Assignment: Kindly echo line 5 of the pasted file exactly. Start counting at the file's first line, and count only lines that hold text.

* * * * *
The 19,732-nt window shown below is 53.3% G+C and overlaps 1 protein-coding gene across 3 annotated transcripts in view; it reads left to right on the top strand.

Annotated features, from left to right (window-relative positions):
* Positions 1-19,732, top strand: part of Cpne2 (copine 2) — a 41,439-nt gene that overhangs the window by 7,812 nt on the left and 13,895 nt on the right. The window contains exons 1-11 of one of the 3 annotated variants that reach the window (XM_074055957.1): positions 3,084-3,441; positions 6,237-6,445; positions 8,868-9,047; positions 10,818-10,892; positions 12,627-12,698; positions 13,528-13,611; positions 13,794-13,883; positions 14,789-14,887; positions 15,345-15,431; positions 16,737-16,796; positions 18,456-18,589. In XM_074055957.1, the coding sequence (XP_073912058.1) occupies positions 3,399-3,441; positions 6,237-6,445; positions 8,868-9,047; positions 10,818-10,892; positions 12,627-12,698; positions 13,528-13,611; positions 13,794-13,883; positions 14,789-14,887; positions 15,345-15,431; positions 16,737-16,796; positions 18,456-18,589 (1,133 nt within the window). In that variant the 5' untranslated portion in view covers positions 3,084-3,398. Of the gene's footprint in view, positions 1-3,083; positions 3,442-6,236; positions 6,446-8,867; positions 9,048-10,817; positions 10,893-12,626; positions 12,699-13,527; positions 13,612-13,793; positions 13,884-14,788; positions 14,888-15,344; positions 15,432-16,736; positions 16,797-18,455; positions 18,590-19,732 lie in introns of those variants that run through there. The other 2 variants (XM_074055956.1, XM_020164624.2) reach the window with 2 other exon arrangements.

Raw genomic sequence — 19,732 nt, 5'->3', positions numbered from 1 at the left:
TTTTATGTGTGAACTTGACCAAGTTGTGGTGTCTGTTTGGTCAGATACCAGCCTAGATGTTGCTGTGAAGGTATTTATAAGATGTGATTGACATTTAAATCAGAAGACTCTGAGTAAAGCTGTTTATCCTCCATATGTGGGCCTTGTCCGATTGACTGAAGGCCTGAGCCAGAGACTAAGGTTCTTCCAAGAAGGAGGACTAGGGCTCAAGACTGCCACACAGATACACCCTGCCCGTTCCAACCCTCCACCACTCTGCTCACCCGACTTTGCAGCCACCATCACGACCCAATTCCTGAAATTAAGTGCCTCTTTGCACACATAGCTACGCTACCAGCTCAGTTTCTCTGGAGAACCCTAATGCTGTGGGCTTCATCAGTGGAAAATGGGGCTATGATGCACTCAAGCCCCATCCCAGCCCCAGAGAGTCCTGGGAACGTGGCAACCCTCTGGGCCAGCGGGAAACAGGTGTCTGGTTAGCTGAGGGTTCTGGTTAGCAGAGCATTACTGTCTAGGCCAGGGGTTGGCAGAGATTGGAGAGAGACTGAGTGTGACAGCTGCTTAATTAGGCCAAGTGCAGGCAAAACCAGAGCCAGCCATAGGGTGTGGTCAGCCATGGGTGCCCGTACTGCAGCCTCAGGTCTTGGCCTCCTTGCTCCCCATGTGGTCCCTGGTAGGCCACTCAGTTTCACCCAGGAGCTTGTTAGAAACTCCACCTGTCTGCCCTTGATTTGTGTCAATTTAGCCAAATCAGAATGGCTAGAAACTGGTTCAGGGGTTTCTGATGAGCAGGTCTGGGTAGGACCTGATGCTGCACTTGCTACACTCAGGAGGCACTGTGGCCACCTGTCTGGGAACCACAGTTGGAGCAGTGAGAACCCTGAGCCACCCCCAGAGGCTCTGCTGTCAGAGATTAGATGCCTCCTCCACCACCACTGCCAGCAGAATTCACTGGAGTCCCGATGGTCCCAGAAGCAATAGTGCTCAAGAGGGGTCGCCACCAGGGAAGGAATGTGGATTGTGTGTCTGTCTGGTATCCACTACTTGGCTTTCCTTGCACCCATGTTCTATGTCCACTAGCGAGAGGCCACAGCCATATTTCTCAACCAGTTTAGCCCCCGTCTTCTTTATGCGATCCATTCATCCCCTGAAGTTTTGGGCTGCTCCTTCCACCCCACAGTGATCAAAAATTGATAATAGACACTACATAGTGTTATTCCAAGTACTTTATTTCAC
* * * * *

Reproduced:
TTTTATGTGTGAACTTGACCAAGTTGTGGTGTCTGTTTGGTCAGATACCAGCCTAGATGTTGCTGTGAAGGTATTTATAAGATGTGATTGACATTTAAATCAGAAGACTCTGAGTAAAGCTGTTTATCCTCCATATGTGGGCCTTGTCCGATTGACTGAAGGCCTGAGCCAGAGACTAAGGTTCTTCCAAGAAGGAGGACTAGGGCTCAAGACTGCCACACAGATACACCCTGCCCGTTCCAACCCTCCACCACTCTGCTCACCCGACTTTGCAGCCACCATCACGACCCAATTCCTGAAATTAAGTGCCTCTTTGCACACATAGCTACGCTACCAGCTCAGTTTCTCTGGAGAACCCTAATGCTGTGGGCTTCATCAGTGGAAAATGGGGCTATGATGCACTCAAGCCCCATCCCAGCCCCAGAGAGTCCTGGGAACGTGGCAACCCTCTGGGCCAGCGGGAAACAGGTGTCTGGTTAGCTGAGGGTTCTGGTTAGCAGAGCATTACTGTCTAGGCCAGGGGTTGGCAGAGATTGGAGAGAGACTGAGTGTGACAGCTGCTTAATTAGGCCAAGTGCAGGCAAAACCAGAGCCAGCCATAGGGTGTGGTCAGCCATGGGTGCCCGTACTGCAGCCTCAGGTCTTGGCCTCCTTGCTCCCCATGTGGTCCCTGGTAGGCCACTCAGTTTCACCCAGGAGCTTGTTAGAAACTCCACCTGTCTGCCCTTGATTTGTGTCAATTTAGCCAAATCAGAATGGCTAGAAACTGGTTCAGGGGTTTCTGATGAGCAGGTCTGGGTAGGACCTGATGCTGCACTTGCTACACTCAGGAGGCACTGTGGCCACCTGTCTGGGAACCACAGTTGGAGCAGTGAGAACCCTGAGCCACCCCCAGAGGCTCTGCTGTCAGAGATTAGATGCCTCCTCCACCACCACTGCCAGCAGAATTCACTGGAGTCCCGATGGTCCCAGAAGCAATAGTGCTCAAGAGGGGTCGCCACCAGGGAAGGAATGTGGATTGTGTGTCTGTCTGGTATCCACTACTTGGCTTTCCTTGCACCCATGTTCTATGTCCACTAGCGAGAGGCCACAGCCATATTTCTCAACCAGTTTAGCCCCCGTCTTCTTTATGCGATCCATTCATCCCCTGAAGTTTTGGGCTGCTCCTTCCACCCCACAGTGATCAAAAATTGATAATAGACACTACATAGTGTTATTCCAAGTACTTTATTTCAC